I am what they call the “Mission Mother” and I do hugs. I’ve been thinking about the good hugging that goes on in missionary life as I hug the Sister missionaries and watch the Elders greet and hug each other. My hugs for the Elders must wait until their last day as we say our goodbyes at the airport. That’s when I break the rules and embrace them with all my heart. In the meantime, they see my hugs and feel them from a distance.
They told me I’d learn to love every missionary. I believed that, but had no idea how much I’d love them. Two weeks before we arrived in Yakima a year ago, our youngest son turned 20. Honestly, I was feeling happy to have survived my kids’ teenage years, and was ready to move on to the next phase of their lives.
Then I found myself dropped into mission life, with as many as 185 new teenage children to look after. I wondered how I would manage that. More Teenagers! Way More Teenagers! Then I began to meet them, and know them and love them. I’ve learned that the capacity to love is a gift from God. He has given me that gift and my heart has grown and stretched as I have come to love each missionary here.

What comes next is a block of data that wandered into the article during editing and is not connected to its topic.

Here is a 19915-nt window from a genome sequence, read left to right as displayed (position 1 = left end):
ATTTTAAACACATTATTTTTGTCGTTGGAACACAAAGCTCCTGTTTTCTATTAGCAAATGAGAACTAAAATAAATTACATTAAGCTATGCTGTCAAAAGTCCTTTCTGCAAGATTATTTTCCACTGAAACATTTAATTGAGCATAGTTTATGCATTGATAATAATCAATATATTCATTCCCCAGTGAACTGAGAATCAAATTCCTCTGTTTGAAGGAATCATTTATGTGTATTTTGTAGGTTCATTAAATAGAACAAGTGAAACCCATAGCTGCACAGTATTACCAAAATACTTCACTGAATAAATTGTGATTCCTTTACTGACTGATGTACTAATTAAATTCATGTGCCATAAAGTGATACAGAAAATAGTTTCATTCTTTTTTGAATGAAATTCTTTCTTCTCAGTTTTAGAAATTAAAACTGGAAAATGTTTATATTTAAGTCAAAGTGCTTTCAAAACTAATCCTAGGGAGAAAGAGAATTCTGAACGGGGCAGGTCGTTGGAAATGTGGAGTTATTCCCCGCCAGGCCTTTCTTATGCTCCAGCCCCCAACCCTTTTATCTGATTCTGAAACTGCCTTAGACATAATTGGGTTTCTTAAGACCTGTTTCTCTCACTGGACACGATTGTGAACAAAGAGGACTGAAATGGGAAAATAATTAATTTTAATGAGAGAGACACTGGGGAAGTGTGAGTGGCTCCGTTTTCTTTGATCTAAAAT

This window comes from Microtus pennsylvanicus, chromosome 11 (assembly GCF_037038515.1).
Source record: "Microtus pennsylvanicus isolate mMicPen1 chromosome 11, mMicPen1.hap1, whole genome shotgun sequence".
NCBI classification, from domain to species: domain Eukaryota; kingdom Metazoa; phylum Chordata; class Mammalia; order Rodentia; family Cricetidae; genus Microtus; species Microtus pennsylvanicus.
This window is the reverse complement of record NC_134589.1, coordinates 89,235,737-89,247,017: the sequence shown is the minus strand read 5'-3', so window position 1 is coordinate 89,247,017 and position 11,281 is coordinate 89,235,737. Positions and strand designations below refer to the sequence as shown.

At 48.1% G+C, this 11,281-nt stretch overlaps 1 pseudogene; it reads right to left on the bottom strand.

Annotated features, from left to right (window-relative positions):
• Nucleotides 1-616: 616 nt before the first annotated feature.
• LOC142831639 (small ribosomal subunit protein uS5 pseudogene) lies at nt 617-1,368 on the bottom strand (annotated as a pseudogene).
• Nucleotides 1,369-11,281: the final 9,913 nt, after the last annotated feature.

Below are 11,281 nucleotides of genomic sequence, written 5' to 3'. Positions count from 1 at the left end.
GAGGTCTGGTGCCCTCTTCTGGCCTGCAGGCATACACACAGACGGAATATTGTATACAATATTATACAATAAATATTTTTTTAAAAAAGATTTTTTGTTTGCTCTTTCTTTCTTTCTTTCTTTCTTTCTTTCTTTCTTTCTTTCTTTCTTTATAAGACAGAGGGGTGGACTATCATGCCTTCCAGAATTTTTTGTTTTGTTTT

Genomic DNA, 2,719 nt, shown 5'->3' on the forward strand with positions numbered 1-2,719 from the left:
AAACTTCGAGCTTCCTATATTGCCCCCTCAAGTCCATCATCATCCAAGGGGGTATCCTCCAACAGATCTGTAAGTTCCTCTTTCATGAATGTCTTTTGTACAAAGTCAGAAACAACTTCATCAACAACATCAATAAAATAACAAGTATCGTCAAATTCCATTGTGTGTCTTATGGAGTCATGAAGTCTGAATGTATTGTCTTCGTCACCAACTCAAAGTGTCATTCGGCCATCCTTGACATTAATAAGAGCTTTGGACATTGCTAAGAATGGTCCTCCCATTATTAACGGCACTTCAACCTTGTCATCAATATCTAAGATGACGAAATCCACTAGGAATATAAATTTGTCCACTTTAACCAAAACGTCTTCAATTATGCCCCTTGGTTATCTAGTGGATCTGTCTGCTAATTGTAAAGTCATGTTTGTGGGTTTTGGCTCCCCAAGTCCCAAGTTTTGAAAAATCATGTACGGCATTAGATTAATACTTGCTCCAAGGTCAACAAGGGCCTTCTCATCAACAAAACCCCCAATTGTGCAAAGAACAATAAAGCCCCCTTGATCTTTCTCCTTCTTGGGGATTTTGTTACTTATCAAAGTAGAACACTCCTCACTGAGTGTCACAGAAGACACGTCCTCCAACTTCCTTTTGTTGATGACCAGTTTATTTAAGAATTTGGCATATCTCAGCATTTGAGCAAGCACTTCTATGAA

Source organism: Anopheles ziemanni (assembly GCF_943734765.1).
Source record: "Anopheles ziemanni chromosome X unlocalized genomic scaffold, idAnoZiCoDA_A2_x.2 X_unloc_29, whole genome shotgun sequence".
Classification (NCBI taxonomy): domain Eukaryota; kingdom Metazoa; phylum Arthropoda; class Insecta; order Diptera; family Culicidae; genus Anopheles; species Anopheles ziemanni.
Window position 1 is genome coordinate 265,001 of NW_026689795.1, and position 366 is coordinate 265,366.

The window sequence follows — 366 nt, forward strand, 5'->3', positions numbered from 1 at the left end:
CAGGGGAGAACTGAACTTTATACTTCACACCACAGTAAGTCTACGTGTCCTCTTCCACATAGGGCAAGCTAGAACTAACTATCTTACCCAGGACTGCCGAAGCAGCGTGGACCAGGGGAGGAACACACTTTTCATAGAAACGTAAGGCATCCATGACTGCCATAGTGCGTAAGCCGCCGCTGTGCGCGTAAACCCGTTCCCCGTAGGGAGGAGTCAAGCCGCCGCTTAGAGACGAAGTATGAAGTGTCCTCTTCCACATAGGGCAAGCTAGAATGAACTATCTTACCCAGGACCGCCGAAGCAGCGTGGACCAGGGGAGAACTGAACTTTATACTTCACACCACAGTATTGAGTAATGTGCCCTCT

Don’t let go first.
Hugs help everything. Hugs help lonely, homesick, sad, mad, or hurt. Hugs help stomach aches and headaches and ingrown toe nails. Hugs say, “I’m here with you right now. Everything will be right.” My hugs are mothers’ hugs. They represent 185 other women who can’t be here right now. Hugs are serious. I need them as much as I need to give them because my kids can’t be here right now either.
The most important thing I’ve learned about hugs is don’t let go first. Affection has no timer. For some it’s long and for some it’s short. In either case, I don’t let go first. It makes all the difference.
Hugging therapy is definitely a powerful way of healing. Research shows that hugging (and also laughter) is extremely effective at healing sickness, disease, loneliness, depression, anxiety and stress.